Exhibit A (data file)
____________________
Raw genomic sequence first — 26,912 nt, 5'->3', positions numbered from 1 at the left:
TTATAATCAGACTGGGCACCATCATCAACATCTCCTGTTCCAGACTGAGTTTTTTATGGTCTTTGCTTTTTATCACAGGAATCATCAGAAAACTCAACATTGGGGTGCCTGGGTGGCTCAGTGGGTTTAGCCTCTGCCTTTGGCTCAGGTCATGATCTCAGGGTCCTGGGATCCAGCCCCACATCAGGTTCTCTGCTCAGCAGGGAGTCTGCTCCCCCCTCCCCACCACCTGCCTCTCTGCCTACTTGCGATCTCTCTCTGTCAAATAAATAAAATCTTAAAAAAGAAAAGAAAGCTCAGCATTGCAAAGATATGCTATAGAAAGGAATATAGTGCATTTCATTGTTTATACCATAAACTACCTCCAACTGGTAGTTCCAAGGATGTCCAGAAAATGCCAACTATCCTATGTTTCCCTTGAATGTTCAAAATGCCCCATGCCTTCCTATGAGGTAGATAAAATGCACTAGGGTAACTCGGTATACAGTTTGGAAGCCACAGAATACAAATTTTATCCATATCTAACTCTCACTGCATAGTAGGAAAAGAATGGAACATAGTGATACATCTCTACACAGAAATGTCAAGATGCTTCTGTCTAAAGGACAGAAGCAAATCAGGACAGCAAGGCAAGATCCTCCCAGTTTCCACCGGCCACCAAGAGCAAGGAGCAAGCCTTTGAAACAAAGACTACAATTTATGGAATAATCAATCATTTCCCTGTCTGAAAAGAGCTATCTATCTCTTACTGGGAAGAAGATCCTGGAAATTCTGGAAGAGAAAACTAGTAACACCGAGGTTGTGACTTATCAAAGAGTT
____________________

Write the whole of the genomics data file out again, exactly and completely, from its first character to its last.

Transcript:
Raw genomic sequence first — 26,912 nt, 5'->3', positions numbered from 1 at the left:
TTATAATCAGACTGGGCACCATCATCAACATCTCCTGTTCCAGACTGAGTTTTTTATGGTCTTTGCTTTTTATCACAGGAATCATCAGAAAACTCAACATTGGGGTGCCTGGGTGGCTCAGTGGGTTTAGCCTCTGCCTTTGGCTCAGGTCATGATCTCAGGGTCCTGGGATCCAGCCCCACATCAGGTTCTCTGCTCAGCAGGGAGTCTGCTCCCCCCTCCCCACCACCTGCCTCTCTGCCTACTTGCGATCTCTCTCTGTCAAATAAATAAAATCTTAAAAAAGAAAAGAAAGCTCAGCATTGCAAAGATATGCTATAGAAAGGAATATAGTGCATTTCATTGTTTATACCATAAACTACCTCCAACTGGTAGTTCCAAGGATGTCCAGAAAATGCCAACTATCCTATGTTTCCCTTGAATGTTCAAAATGCCCCATGCCTTCCTATGAGGTAGATAAAATGCACTAGGGTAACTCGGTATACAGTTTGGAAGCCACAGAATACAAATTTTATCCATATCTAACTCTCACTGCATAGTAGGAAAAGAATGGAACATAGTGATACATCTCTACACAGAAATGTCAAGATGCTTCTGTCTAAAGGACAGAAGCAAATCAGGACAGCAAGGCAAGATCCTCCCAGTTTCCACCGGCCACCAAGAGCAAGGAGCAAGCCTTTGAAACAAAGACTACAATTTATGGAATAATCAATCATTTCCCTGTCTGAAAAGAGCTATCTATCTCTTACTGGGAAGAAGATCCTGGAAATTCTGGAAGAGAAAACTAGTAACACCGAGGTTGTGACTTATCAAAGAGTT